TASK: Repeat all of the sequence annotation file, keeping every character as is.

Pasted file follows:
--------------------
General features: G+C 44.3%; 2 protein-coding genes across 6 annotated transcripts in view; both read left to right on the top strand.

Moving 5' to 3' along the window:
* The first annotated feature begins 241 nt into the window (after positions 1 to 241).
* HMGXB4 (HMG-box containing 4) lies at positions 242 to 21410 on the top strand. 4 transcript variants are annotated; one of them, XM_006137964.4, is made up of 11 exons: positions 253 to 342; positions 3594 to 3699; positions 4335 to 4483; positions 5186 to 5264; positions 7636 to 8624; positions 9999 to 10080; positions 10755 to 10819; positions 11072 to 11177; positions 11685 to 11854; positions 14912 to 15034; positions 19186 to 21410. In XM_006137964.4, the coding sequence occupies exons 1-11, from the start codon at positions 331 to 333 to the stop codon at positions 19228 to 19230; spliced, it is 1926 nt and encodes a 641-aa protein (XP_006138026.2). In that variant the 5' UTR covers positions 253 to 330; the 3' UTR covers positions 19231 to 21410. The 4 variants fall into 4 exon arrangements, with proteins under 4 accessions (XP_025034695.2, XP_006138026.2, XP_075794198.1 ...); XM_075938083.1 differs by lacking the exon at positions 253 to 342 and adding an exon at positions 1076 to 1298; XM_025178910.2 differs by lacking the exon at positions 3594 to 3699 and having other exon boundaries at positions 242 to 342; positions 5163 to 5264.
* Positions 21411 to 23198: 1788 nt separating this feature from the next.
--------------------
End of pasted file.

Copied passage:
General features: G+C 44.3%; 2 protein-coding genes across 6 annotated transcripts in view; both read left to right on the top strand.

Moving 5' to 3' along the window:
* The first annotated feature begins 241 nt into the window (after positions 1 to 241).
* HMGXB4 (HMG-box containing 4) lies at positions 242 to 21410 on the top strand. 4 transcript variants are annotated; one of them, XM_006137964.4, is made up of 11 exons: positions 253 to 342; positions 3594 to 3699; positions 4335 to 4483; positions 5186 to 5264; positions 7636 to 8624; positions 9999 to 10080; positions 10755 to 10819; positions 11072 to 11177; positions 11685 to 11854; positions 14912 to 15034; positions 19186 to 21410. In XM_006137964.4, the coding sequence occupies exons 1-11, from the start codon at positions 331 to 333 to the stop codon at positions 19228 to 19230; spliced, it is 1926 nt and encodes a 641-aa protein (XP_006138026.2). In that variant the 5' UTR covers positions 253 to 330; the 3' UTR covers positions 19231 to 21410. The 4 variants fall into 4 exon arrangements, with proteins under 4 accessions (XP_025034695.2, XP_006138026.2, XP_075794198.1 ...); XM_075938083.1 differs by lacking the exon at positions 253 to 342 and adding an exon at positions 1076 to 1298; XM_025178910.2 differs by lacking the exon at positions 3594 to 3699 and having other exon boundaries at positions 242 to 342; positions 5163 to 5264.
* Positions 21411 to 23198: 1788 nt separating this feature from the next.